When the South Fraser Perimeter Road (SFPR) opens in December, it will span 37 kilometres through Delta and Surrey with a four-lane expressway. Environmental mitigation is an important part of the project, and it comes in many shapes and sizes.
It also attracts some very dedicated people.
Students at Delta’s Burnsview Secondary School, led by their teacher Danick Benoit, approached the Ministry of Transportation and Infrastructure with hopes of volunteering their time to environmentally enhance an area on the south side of the Alex Fraser Bridge in 2011. Bringing in Cougar Creek Streamkeepers rain garden coordinator Deborah Jones for guidance, the group found inspiration by looking up.
The idea: take advantage of water runoff from the bridge by building a rain garden underneath. The ministry, along with First Nations crews, began excavating and providing loads of soil for the students to start planting in May 2012.
A year later, more than 1,100 plants and trees adorn two locations under and beside the bridge near Cougar Creek, on the south side of River Road. Vegetation at the two sites, named Fraser Falls Rain Garden and Tidewaters Rain Garden, includes a variety of native trees, shrubs, ferns, perennials, groundcovers, and wetland plants, says Jones.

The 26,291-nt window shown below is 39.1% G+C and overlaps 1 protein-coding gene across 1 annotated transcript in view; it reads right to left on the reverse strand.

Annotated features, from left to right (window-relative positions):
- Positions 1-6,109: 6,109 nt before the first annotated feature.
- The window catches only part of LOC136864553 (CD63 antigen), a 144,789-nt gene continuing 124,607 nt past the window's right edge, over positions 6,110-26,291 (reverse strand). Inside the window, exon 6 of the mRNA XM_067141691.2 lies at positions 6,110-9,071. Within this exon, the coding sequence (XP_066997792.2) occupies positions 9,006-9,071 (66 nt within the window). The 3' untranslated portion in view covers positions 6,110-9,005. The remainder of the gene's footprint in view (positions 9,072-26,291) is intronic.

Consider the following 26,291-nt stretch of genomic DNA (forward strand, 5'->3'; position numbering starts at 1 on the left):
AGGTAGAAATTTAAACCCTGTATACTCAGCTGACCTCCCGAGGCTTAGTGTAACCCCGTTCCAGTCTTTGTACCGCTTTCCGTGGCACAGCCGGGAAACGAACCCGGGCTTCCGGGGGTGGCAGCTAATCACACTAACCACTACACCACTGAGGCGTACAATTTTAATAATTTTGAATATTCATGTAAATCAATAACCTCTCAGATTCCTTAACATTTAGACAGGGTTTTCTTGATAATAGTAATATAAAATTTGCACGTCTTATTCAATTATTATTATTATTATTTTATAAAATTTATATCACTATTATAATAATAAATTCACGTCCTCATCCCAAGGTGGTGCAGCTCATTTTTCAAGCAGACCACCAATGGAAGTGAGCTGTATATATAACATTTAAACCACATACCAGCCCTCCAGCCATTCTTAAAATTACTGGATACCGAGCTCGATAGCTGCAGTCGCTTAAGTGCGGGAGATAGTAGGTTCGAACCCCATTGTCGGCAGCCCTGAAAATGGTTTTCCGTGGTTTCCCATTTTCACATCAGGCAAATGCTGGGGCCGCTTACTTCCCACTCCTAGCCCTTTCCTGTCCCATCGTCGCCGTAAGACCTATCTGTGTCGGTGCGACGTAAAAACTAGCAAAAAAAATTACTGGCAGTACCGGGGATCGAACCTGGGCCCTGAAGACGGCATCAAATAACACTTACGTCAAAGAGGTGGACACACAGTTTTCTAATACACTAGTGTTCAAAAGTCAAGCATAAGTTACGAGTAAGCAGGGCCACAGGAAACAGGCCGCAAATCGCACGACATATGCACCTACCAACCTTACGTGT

“All of the plants are doing really well, despite the dry weather conditions this past summer. That’s what you get with native plants – real survivors.”
Aside from beautifying the area at the Delta Nature Reserve trailhead, the rain gardens provide habitat and move polluted water from impenetrable surfaces to the ground, rather than directly into the creek. Replenished groundwater that gradually seeps into the creek is important for the health of the creek’s inhabitants, such as spawning coho salmon and cutthroat trout.
“In an urbanized area like North Delta, huge volumes of polluted rainwater runoff are piped directly from rooftops, streets and parking lots and straight into local creeks. Nature works just the opposite – rainwater soaks into the ground, where it’s cleansed and cooled as it seeps slowly underground toward our salmon streams,” says Jones.
“Rain gardens mimic the forests, meadows and marshlands that used to be here. They retain and filter rainwater, instead of piping it away as fast as possible.”
Cougar Creek Streamkeepers have coordinated the installation of 17 rain gardens around North Delta. In total, the gardens divert about 12 million litres of rainwater runoff from the storm sewer system per year, enough to fill about five Olympic-sized swimming pools.
Is there a location in North Delta that you think could be improved by a rain garden? If so, feel free to connect with Cougar Creek Streamkeepeers. They’re happy to help.